• Dr. Stuart P. Stofferahn

Days #10-13: Missed the Bus

Updated: May 14, 2019

Day #13 (also 10, 11, and 12):

Days 10-12 did not see any bus use. Day #10 ended up being a “stay-at-home-and-stop-ignoring-administrative-duties day. On day #11, I went to Cozad with my family for a graduation celebration, and we came back on day #12. I can assure you that none of the driving was done by me – much to the chagrin of Heather.

For today, I had one appointment that I had to get to at the VA medical building near 70th and O. The appointment was for 1:30, but I had to make the bus stop by 12:05 (which would put me at the VA at 1:00-ish). No other bus route would leave later to get me there later, so I had to get there early (something else our students will need to understand).

My connection was at the Wal-Mart at 27th and Superior. Strangely, not one, but two busses rolled up with “Not In Service” signs on the front and side. So, I continued to wait. Then, a route 27 bus rolled up, and I recognized the bus driver (Troy). I went up to say hi, and he asked which bus I was waiting for. After I told him the 48, he pointed to the bus that had just pulled away. Note for our curriculum . . . even when the bus says, “not in service”, confirm the status with the bus driver.

So, I had a decision to make. Waiting for the next bus was not an option; I would miss my appointment. I had plenty of time to bike to my appointment, but it was a solid ten miles away, with lots of hills and a steady breeze. Or, I could call and cancel the appointment and reschedule. Faced with the options, I knew I had the ability to ride my bike there safely, so it was the option I chose. I wasn’t HAPPY about it, as I would arrive sweaty and stinky. But it was the right decision, and one we would want our students to make as well if they were comfortable with the routes and their bicycling abilities.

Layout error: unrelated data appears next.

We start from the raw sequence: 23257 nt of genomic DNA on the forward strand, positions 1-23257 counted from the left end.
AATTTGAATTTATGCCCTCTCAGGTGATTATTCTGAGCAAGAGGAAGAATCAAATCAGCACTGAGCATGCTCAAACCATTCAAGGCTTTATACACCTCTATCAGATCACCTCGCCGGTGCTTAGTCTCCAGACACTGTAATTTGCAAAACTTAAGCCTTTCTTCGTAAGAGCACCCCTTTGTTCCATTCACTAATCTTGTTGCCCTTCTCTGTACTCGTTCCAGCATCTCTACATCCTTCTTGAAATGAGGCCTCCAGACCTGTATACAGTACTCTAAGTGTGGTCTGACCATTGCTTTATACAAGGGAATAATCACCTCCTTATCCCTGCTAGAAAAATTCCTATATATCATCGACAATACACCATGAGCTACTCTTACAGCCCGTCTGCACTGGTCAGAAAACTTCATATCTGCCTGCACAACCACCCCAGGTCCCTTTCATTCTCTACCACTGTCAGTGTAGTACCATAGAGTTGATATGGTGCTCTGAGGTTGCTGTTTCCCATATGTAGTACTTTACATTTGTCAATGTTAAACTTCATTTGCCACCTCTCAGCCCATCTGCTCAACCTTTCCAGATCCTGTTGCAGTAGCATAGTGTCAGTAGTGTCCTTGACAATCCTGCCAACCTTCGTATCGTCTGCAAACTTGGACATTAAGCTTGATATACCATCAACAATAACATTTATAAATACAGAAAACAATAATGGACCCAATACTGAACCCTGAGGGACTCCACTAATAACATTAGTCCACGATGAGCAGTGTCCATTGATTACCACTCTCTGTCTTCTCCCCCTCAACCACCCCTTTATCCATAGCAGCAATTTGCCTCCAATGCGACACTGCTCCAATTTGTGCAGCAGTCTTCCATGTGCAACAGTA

Face the challenge and find a way to overcome it.

I have tried to look at these circumstances as opportunities, which is of course what we teach our students. I had never biked across town, so this was an opportunity to try and find the safest, most efficient route to the VA. Unfortunately, I wasn’t familiar with the bike routes, so I stayed with the car routes on the way to the VA. Turns out I still beat the bus by ten minutes.

On the way home, however, I stumbled upon the Mo-Pac trail just off of 70th & O Street. It was a GORGEOUS trail that offered MUCH safer travel, and it took me through back yards throughout the city. It connected to the Billy Wolff Trail that traversed near Vine street and up Antelope Valley Parkway, and then a little bit of the Rock Island Trail. All safely away from vehicles.

The route I was SUPPOSED to take, the VA, and the Mo-PAC trail.

This was a gold mine, and it offered me another piece of the Community Navigation curriculum we will teach our students.

Had I made my bus connection, I don’t know that I would have included knowledge of the dedicated bike trails on the curriculum. Not only will it have a place, but I will make it a point to utilize the trails more during the remainder of this month.

Nebraska Transition College is a non-profit dedicated to helping individuals with a disability find a pathway to independence. But we can’t do it without a large donor network. If this blog brings you meaning in any way, please consider giving a maximum gift of $25 during our “I’ve Got a Ticket to Ride!” May campaign.

Donate by clicking

8 views0 comments

Recent Posts

See All

Day #22: Reality

Day #22: Reality If I had to rely solely on public transportation, I would have to quit my job and find something else more suited to public transportation. The job of an executive director of a star